Smart, simple ways to lessen your sniffles and sneezes this spring.
Miserable, incurable, and afflicting at least 35 million of us, spring allergies are fast approaching. They kick in when the immune system, mistaking pollens for harmful substances, responds by triggering the release of chemicals including histamines (the source of watery eyes, sneezing fits, and runny noses). On the bright side, an allergic response is the sign of an active immune system, and research has found that allergy sufferers have lower rates of many types of cancers. Still, allergies should be managed—they can lead to sinusitis if left unchecked—so with spring upon us, here's my advice.
Keep allergens out. Pollen can collect on your clothes, skin, and hair, and be tracked into your home, where it mixes with household dust. A shower and change of clothes will cut down on the irritants you inhale. Keeping windows closed and turning on the air-conditioning can also reduce allergy symptoms by filtering out pollen (just be sure to follow the manufacturer's instructions for cleaning the filter).
Perk up puffy eyes. The histamines released during an allergy attack cause blood vessels to dilate, making eyes swollen and watery. For quick relief, try cold compresses or eye creams whose ingredients include caffeine; cold and caffeine both reduce swelling and help you look and feel better.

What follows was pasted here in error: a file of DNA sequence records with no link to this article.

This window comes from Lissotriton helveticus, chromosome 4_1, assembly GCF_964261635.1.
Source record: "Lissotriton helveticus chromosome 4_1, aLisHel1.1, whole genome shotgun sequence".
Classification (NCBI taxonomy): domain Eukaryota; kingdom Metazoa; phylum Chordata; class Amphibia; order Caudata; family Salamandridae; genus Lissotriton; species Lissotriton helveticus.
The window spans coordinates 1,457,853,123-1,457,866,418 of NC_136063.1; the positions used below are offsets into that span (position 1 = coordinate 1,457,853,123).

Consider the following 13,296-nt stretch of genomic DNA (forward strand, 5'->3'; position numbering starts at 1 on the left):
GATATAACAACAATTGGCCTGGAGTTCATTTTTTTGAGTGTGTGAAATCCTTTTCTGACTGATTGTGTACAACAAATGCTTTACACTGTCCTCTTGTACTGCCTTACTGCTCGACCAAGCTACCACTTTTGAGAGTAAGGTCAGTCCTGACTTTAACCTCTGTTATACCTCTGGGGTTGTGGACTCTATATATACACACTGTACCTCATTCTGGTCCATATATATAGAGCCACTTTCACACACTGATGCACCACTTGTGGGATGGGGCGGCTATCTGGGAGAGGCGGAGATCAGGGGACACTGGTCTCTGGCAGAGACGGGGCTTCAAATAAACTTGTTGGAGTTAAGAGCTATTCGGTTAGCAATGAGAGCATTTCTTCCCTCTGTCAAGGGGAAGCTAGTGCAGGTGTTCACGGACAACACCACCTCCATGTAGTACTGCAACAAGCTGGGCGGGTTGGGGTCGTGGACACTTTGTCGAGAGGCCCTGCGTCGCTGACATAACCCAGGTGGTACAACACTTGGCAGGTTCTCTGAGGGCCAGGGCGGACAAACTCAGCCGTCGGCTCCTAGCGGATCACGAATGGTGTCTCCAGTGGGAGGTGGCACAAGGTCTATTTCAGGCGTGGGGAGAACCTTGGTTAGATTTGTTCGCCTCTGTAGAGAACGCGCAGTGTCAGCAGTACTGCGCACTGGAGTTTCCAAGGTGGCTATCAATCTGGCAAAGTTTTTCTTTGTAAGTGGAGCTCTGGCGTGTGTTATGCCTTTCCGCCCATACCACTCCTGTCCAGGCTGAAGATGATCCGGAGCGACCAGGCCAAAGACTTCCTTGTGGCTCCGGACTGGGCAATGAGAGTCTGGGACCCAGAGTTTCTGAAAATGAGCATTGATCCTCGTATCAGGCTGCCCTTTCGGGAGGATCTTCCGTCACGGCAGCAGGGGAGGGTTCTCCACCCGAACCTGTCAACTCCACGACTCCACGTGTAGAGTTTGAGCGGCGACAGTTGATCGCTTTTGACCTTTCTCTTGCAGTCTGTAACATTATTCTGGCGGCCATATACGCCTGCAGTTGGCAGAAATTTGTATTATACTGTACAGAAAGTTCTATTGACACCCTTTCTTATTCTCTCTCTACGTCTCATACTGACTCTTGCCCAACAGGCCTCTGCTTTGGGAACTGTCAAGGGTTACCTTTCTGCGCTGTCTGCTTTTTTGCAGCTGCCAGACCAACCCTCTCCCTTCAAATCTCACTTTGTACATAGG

Watch the weather. High winds and low humidity allow more pollen to become airborne. Under these conditions, try to stay indoors between typical peak pollen hours of 5 A.M. and 10 A.M., or at least take allergy medicine before heading outside.
Understand your meds. Many people confuse antihistamines and decongestants—the go-to treatments for allergy sufferers—but these two medications affect the body in very different ways. Decongestants are for immediate relief; they work by contracting the small blood vessels in the membranes of your nose, slowing the flow of mucus. Antihistamines, however, work throughout the body to block the effects of histamines in the first place (which is why they work best when taken before symptoms occur).
Go natural. In addition to the raft of prescription and OTC allergy medications, there are a number of natural supplements that may be effective in quelling symptoms—potentially with fewer side effects. (As with most supplements, talk to your doctor before taking them.) The herb butterbur has been found in some studies to work as well as antihistamines do, minus the drowsiness. Another herb that may help is stinging nettle, which research indicates can work like an antihistamine. Ideally you should begin taking these supplements (both available as capsules) before symptoms develop; try to start several weeks prior to allergy season.